Saturday, September 08, 2007

[The Limit] -

I had an epiphany about The Limit last night.

Back in 2004, about six months before I started this blog, Andrew and I had a story meeting. We decided to trade off the simplicity of our existing structure in order to create a third act whose scenes had more dramatic potential. Last night I asked myself how you could get both the simplicity and the drama into the script. And then I got the answer.

Edited to add: This story can have a simple-to-understand presentation, have drama at the third act, or have a final revelation. And it can only have 2 of those 3 things.

As a result, I'm going to be going back and reworking the last 30 pages, chopping out probably about 10 pages in the process. I'll break a guiding principle of storytelling, and provide the answer to the main question way too early. I'm actually unsure if this will work ... but when I visualise the shape of the story in my head, all of a sudden it's cleaner, more direct and understandable, and turns it from something that the audience might feel betrayed by into a tragedy.

... assuming I can make it work.

But the thing with ideas like this is that unless the film is locked off and released, I feel an obligation to try and improve the story. Hell, with hopeless I deleted a two-minute musical number from the film the day before we locked the movie off.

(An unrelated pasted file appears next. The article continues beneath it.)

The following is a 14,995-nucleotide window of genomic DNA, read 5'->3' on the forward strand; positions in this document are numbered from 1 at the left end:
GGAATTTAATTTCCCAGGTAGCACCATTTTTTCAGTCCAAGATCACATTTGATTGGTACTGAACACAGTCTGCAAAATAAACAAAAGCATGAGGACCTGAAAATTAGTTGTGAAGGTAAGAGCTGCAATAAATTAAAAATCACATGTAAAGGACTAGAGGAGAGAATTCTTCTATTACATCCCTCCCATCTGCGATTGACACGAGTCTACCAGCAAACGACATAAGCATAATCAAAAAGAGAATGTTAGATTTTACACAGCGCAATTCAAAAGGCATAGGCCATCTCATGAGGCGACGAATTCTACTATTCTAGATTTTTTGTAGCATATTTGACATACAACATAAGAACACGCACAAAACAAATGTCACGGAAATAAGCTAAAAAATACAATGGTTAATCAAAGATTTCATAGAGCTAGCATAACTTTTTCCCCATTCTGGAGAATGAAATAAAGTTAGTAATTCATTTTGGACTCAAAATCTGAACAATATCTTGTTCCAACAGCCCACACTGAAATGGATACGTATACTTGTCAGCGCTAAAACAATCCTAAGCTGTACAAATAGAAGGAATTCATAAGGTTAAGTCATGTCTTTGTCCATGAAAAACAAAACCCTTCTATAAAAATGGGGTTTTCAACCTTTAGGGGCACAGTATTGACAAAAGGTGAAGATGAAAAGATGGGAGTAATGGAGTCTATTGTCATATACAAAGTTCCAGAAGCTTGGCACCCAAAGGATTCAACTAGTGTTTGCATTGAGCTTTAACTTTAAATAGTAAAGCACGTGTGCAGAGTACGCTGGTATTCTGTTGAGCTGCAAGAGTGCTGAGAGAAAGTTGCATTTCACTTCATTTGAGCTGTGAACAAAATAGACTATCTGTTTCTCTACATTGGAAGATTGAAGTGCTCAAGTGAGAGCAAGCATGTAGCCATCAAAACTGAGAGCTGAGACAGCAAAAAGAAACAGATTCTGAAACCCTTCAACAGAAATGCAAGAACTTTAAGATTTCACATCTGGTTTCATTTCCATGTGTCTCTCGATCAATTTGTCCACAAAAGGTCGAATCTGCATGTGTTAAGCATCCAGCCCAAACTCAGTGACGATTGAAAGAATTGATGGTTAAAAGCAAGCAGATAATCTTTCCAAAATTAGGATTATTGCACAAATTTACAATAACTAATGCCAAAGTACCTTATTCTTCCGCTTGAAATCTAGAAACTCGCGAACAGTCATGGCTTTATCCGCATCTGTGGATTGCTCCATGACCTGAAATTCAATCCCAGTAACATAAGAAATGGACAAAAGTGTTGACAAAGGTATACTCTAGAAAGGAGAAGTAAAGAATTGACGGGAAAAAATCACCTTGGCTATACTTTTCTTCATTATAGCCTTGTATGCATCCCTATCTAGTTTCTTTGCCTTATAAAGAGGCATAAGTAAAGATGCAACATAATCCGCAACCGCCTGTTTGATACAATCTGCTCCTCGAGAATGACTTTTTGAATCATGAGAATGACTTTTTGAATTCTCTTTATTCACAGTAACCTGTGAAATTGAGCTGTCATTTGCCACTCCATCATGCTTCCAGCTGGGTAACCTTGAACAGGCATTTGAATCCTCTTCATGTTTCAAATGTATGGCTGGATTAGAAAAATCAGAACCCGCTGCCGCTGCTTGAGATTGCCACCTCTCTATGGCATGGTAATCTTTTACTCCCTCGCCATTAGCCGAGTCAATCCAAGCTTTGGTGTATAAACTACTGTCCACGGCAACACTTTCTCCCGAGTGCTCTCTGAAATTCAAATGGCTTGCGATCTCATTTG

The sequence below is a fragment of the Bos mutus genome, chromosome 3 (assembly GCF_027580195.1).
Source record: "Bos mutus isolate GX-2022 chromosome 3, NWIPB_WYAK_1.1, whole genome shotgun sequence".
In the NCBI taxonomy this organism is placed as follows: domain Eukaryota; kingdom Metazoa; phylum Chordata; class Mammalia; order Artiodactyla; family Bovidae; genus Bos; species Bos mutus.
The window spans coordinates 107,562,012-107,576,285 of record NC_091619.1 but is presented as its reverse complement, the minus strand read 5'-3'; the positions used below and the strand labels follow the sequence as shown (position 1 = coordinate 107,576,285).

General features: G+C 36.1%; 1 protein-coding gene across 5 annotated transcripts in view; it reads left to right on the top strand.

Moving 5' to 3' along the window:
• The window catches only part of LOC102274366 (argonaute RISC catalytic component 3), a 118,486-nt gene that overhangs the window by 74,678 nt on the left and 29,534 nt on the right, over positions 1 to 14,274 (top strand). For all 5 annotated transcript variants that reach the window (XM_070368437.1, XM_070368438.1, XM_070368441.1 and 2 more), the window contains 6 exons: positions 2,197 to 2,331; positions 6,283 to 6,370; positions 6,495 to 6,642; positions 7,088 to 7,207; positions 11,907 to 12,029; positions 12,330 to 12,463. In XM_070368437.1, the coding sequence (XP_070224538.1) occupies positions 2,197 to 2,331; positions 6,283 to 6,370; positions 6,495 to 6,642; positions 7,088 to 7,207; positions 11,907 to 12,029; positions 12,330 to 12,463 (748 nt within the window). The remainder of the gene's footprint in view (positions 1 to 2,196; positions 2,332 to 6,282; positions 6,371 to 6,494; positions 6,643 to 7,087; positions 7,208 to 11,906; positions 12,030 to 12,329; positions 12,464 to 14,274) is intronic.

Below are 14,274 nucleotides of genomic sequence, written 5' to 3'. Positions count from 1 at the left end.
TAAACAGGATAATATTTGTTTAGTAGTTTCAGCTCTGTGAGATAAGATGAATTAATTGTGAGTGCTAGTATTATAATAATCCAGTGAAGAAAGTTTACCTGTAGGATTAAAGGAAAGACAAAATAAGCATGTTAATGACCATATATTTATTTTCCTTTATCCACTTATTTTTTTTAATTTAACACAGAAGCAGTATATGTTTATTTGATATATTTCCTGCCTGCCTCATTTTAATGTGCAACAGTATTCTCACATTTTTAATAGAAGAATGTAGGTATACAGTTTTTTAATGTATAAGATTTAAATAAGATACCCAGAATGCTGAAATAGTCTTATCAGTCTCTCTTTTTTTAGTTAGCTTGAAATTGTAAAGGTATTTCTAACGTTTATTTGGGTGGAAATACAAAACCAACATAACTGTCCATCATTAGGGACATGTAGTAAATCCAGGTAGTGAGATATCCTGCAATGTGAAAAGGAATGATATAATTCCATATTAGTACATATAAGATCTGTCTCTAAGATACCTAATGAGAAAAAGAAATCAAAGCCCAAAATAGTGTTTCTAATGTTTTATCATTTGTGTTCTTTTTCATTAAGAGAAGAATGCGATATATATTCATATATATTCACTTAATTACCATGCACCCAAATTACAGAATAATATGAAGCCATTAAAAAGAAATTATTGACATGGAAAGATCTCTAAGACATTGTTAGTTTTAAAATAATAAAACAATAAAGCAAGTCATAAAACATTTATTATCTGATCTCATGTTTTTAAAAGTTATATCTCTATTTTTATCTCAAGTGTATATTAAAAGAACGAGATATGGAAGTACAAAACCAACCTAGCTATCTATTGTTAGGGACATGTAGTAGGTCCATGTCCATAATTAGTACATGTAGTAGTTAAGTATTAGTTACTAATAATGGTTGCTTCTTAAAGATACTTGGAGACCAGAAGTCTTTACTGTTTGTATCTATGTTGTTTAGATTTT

And this is why I find myself torn between the joys of writing for television and movies. With TV, you get to explore characters and the situation in many different permutations (but with strict, sometimes impossible deadlines). With film, you get the chance to get things right.

-- -- --

I'm also realising the difference between The Limit and the new movie.

The Limit is an illustration of Syd Field's principle that screenplays are structure. Both character and plot serve the structural ideas in this film.

The new movie is still being outlined, but we're adapting an idea from roleplaying's Big Model theory: that when you take characters and a setting, you create a situation. How the characters react to that situation creates the plot. Breaking the story this way, with no preconceived idea of what the plot should be, has been really enjoyable.
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